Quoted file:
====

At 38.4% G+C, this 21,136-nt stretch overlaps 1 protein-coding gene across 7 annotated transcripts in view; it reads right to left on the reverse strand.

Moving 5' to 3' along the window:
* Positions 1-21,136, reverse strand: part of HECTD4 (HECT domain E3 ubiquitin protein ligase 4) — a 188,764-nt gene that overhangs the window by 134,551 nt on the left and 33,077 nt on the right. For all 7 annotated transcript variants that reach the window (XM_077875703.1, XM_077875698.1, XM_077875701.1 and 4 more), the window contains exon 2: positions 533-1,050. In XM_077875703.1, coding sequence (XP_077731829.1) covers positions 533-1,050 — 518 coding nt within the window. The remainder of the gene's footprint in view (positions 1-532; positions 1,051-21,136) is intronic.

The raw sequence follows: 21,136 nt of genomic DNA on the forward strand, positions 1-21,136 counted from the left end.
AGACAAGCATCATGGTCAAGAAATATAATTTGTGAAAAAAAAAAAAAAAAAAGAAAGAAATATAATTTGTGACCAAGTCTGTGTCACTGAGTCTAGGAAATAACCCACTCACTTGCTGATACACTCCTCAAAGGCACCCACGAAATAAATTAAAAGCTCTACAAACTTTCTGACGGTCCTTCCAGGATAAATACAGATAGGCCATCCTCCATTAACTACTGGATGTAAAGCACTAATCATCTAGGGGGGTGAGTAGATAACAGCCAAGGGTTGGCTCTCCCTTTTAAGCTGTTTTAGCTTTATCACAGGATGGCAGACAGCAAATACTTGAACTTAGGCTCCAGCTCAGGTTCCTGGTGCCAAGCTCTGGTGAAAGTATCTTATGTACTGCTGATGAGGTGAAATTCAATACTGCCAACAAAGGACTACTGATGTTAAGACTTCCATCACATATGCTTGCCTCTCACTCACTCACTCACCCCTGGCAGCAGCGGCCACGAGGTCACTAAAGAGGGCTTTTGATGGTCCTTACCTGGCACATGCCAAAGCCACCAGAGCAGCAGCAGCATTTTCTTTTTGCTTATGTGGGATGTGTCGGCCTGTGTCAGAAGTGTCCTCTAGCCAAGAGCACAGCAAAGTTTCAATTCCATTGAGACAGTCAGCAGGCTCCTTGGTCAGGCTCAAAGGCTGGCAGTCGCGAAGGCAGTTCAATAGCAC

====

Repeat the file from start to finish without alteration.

At 38.4% G+C, this 21,136-nt stretch overlaps 1 protein-coding gene across 7 annotated transcripts in view; it reads right to left on the reverse strand.

Moving 5' to 3' along the window:
* Positions 1-21,136, reverse strand: part of HECTD4 (HECT domain E3 ubiquitin protein ligase 4) — a 188,764-nt gene that overhangs the window by 134,551 nt on the left and 33,077 nt on the right. For all 7 annotated transcript variants that reach the window (XM_077875703.1, XM_077875698.1, XM_077875701.1 and 4 more), the window contains exon 2: positions 533-1,050. In XM_077875703.1, coding sequence (XP_077731829.1) covers positions 533-1,050 — 518 coding nt within the window. The remainder of the gene's footprint in view (positions 1-532; positions 1,051-21,136) is intronic.

The raw sequence follows: 21,136 nt of genomic DNA on the forward strand, positions 1-21,136 counted from the left end.
AGACAAGCATCATGGTCAAGAAATATAATTTGTGAAAAAAAAAAAAAAAAAAGAAAGAAATATAATTTGTGACCAAGTCTGTGTCACTGAGTCTAGGAAATAACCCACTCACTTGCTGATACACTCCTCAAAGGCACCCACGAAATAAATTAAAAGCTCTACAAACTTTCTGACGGTCCTTCCAGGATAAATACAGATAGGCCATCCTCCATTAACTACTGGATGTAAAGCACTAATCATCTAGGGGGGTGAGTAGATAACAGCCAAGGGTTGGCTCTCCCTTTTAAGCTGTTTTAGCTTTATCACAGGATGGCAGACAGCAAATACTTGAACTTAGGCTCCAGCTCAGGTTCCTGGTGCCAAGCTCTGGTGAAAGTATCTTATGTACTGCTGATGAGGTGAAATTCAATACTGCCAACAAAGGACTACTGATGTTAAGACTTCCATCACATATGCTTGCCTCTCACTCACTCACTCACCCCTGGCAGCAGCGGCCACGAGGTCACTAAAGAGGGCTTTTGATGGTCCTTACCTGGCACATGCCAAAGCCACCAGAGCAGCAGCAGCATTTTCTTTTTGCTTATGTGGGATGTGTCGGCCTGTGTCAGAAGTGTCCTCTAGCCAAGAGCACAGCAAAGTTTCAATTCCATTGAGACAGTCAGCAGGCTCCTTGGTCAGGCTCAAAGGCTGGCAGTCGCGAAGGCAGTTCAATAGCAC